- Associated Press - Sunday, March 6, 2011

BARTLETT, N.H. | This time, Mitt Romney has a clear pitch: I’m the strongest Republican to challenge President Obama on the country’s single biggest issue the economy.

“He created a deeper recession, and delayed the recovery,” Mr. Romney said Saturday, previewing his campaign message before Republicans in this influential early nominating state.

“It’s going to take more than new rhetoric to put Americans back to work it’s going to take a new president,” said the former businessman and Massachusetts governor, essentially offering himself up as the best if not only solution.

But will GOP primary voters buy it?

An answer will come over the next year.

In his unsuccessful 2008 campaign, Mr. Romney struggled to explain to Republicans why he would give the party the best chance to win.

He never settled on a single campaign message. He embraced social issues even though financial ones were his forte. He picked big and small fights with opponents — specifically, front-runner Sen. John McCain. He floundered as he tried to persuade voters that he was a hard-core conservative, even though he had governed a Democratic bastion as a moderate.

Today, Mr. Romney is a different candidate in a different time.

Back then, he was little-known and fighting to be heard. Now, he weighs in on the national debate only when he has something to say. He’s the closest thing to a front-runner in a GOP field that lacks one.

In the last race, the top issues war and immigration didn’t play to his strengths. Now, stubbornly high unemployment, slow economic growth and budget-busting deficits are voters’ chief worries.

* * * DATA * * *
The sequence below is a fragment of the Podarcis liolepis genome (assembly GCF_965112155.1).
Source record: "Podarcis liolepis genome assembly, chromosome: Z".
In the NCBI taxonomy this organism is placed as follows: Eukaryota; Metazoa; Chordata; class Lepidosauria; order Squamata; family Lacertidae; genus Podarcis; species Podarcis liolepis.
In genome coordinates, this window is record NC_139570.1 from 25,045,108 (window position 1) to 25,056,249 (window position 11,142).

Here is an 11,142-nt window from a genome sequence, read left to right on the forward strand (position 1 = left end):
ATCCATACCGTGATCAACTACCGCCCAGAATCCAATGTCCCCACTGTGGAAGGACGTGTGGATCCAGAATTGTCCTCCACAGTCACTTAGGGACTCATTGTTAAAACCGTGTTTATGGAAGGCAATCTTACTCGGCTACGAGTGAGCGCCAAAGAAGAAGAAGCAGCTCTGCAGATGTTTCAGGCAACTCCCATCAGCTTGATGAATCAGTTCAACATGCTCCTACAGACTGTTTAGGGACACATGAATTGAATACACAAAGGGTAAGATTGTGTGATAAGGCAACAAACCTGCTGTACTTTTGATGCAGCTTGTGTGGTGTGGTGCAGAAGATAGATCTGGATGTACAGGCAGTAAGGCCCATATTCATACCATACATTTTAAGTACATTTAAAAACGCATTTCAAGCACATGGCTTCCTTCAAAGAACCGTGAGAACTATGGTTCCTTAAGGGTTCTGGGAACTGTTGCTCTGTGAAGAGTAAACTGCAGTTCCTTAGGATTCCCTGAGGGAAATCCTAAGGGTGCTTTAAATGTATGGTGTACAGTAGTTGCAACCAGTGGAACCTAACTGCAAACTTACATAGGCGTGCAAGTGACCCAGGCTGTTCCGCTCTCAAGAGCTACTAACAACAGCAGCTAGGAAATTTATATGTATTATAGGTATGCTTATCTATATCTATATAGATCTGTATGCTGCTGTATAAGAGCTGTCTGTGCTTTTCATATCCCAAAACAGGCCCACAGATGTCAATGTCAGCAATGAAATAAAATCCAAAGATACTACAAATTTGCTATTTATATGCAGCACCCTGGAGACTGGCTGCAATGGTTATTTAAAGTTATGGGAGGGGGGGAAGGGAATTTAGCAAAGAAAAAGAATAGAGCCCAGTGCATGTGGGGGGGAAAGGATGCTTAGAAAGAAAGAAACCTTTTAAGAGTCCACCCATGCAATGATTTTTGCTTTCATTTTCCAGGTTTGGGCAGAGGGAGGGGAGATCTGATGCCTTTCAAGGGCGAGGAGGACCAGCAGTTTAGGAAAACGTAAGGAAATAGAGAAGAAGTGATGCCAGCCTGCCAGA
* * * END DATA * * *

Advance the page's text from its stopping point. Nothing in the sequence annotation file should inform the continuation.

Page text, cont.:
It’s no doubt a much better fit for this successful businessman who co-founded a venture capital firm and helped rescue failing companies.

In the 2008 campaign, Mr. Romney stood out by relentlessly attacking Mr. McCain and other opponents. Now, he’s focused on assailing Mr. Obama on the economy.

His appearance Saturday night at the Carroll County Lincoln Day Dinner at a northern New Hampshire hotel both provided a template for his upcoming campaign and showed how Mr. Romney has evolved as a candidate.

Scripted to the point of coming off as stiff in his first run, Mr. Romney now is clearly more comfortable doing the retail politicking that primary voters demand. He worked the room with ease, shaking hands and chatting up well-wishers with an almost neighborly air. His tie ever present in 2008 was gone. His hair — always perfectly coifed — flopped over his forehead.

And he didn’t seem to care.

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